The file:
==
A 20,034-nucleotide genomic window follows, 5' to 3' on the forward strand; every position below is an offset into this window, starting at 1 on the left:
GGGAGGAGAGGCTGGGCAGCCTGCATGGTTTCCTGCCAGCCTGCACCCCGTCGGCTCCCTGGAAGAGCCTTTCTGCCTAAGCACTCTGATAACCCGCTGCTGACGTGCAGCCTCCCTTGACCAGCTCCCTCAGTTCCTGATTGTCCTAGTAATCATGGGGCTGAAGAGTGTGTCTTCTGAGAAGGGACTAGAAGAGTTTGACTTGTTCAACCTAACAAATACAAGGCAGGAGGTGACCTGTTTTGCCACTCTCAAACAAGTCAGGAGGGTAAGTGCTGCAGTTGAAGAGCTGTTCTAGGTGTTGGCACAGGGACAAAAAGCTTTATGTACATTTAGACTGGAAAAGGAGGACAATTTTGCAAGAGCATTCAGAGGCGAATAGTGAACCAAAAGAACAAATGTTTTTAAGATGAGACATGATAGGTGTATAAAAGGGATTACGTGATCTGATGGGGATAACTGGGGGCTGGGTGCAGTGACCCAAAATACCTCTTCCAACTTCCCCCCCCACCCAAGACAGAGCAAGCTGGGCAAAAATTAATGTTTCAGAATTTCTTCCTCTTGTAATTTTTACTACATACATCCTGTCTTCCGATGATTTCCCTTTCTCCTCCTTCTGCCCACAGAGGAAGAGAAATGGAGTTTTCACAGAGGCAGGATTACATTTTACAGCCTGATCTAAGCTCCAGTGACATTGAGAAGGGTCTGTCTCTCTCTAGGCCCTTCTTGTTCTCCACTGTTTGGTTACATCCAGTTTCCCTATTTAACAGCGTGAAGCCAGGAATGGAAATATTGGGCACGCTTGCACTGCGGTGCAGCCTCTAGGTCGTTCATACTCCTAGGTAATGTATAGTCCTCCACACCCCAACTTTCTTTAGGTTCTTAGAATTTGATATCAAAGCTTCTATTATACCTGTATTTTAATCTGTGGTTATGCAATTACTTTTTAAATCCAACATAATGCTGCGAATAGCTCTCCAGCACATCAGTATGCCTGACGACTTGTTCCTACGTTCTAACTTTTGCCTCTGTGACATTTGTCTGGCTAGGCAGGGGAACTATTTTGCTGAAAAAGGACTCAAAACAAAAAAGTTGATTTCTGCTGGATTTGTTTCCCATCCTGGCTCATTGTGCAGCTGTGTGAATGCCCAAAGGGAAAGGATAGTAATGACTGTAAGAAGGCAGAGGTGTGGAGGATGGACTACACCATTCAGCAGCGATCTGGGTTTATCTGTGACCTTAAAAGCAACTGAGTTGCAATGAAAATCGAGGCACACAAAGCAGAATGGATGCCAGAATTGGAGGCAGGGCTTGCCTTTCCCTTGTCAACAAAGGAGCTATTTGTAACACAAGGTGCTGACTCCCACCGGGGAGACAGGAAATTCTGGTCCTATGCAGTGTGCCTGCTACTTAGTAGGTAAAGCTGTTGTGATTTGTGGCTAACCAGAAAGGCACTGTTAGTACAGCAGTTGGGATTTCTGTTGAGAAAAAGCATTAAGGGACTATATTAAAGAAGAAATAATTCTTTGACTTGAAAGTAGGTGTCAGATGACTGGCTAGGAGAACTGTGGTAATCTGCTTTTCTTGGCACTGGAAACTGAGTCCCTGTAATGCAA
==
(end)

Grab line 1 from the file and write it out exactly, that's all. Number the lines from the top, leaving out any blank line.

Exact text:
A 20,034-nucleotide genomic window follows, 5' to 3' on the forward strand; every position below is an offset into this window, starting at 1 on the left: